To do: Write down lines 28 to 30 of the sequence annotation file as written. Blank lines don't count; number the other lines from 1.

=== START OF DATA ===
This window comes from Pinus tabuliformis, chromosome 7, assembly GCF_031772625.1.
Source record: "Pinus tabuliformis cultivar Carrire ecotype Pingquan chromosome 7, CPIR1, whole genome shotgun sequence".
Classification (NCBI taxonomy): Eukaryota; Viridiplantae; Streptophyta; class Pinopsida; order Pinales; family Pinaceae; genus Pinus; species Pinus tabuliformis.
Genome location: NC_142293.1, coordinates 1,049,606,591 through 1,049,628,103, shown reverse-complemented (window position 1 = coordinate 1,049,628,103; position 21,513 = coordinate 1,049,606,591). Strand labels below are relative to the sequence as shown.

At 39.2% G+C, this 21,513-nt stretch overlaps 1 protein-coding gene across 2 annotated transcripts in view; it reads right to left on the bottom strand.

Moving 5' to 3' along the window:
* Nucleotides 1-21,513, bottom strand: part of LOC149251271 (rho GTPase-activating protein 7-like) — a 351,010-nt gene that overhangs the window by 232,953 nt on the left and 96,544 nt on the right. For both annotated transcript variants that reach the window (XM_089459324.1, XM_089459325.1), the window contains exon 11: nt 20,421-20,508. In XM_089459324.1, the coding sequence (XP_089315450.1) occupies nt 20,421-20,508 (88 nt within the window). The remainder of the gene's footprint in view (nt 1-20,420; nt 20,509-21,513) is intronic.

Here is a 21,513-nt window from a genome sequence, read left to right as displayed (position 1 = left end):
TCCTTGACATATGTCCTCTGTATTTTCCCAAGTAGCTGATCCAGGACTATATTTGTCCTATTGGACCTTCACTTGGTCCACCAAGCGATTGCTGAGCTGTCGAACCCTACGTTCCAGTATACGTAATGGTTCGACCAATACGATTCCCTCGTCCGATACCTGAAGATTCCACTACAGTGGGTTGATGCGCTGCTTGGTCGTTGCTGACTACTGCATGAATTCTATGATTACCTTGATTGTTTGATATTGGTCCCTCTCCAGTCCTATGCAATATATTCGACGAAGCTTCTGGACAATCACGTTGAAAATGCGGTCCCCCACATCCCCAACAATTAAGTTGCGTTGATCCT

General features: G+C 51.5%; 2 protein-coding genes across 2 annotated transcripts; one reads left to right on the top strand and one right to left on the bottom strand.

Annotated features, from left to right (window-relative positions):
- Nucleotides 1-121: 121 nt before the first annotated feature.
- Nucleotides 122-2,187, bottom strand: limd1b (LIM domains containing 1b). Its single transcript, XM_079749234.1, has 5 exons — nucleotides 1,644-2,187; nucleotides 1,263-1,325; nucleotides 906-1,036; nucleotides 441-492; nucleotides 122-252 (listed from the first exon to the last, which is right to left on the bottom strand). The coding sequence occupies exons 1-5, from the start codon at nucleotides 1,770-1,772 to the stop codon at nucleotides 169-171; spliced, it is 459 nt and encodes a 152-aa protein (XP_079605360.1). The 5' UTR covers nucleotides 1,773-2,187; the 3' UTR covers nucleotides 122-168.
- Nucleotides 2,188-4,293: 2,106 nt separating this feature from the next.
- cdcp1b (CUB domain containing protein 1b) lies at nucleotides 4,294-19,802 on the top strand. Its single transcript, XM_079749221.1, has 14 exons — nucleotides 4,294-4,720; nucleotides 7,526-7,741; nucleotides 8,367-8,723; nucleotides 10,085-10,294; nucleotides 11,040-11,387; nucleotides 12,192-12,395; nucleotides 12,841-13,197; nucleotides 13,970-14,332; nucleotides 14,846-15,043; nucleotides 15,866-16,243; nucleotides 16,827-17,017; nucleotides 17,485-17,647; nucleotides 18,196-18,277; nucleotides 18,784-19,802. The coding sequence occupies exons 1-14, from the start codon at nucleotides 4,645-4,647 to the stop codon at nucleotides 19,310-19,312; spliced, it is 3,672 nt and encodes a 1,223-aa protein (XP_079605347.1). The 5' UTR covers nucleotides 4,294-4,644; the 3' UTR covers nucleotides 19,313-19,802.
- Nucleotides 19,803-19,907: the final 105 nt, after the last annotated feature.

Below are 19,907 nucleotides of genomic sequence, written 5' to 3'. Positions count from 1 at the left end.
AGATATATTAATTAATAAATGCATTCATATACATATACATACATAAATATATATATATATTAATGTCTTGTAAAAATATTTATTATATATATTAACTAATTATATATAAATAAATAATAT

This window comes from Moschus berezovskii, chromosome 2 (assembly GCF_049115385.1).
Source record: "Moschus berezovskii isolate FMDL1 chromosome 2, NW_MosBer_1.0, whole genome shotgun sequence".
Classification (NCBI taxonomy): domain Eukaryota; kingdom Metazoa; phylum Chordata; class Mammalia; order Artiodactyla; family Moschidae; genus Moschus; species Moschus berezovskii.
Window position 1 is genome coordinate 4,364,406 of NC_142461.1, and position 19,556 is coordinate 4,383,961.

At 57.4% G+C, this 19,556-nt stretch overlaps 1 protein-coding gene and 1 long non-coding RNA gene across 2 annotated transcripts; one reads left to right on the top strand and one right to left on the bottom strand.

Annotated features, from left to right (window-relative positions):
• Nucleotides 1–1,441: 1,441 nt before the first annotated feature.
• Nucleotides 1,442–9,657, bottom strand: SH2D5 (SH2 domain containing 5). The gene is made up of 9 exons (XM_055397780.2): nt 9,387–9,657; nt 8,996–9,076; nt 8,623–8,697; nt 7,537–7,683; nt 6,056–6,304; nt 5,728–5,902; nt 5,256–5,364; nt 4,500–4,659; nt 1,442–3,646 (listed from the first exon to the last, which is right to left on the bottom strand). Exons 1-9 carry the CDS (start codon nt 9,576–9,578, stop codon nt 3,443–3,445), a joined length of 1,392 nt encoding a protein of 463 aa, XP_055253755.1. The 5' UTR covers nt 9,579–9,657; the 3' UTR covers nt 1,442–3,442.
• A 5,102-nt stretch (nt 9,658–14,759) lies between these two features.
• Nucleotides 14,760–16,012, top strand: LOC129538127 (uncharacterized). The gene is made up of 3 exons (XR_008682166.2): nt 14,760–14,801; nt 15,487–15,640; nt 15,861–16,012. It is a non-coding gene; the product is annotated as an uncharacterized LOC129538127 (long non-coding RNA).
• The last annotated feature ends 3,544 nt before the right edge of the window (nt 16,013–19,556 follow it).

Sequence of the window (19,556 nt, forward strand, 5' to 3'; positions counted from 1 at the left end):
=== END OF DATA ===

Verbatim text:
• Nucleotides 14,760–16,012, top strand: LOC129538127 (uncharacterized). The gene is made up of 3 exons (XR_008682166.2): nt 14,760–14,801; nt 15,487–15,640; nt 15,861–16,012. It is a non-coding gene; the product is annotated as an uncharacterized LOC129538127 (long non-coding RNA).
• The last annotated feature ends 3,544 nt before the right edge of the window (nt 16,013–19,556 follow it).

Sequence of the window (19,556 nt, forward strand, 5' to 3'; positions counted from 1 at the left end):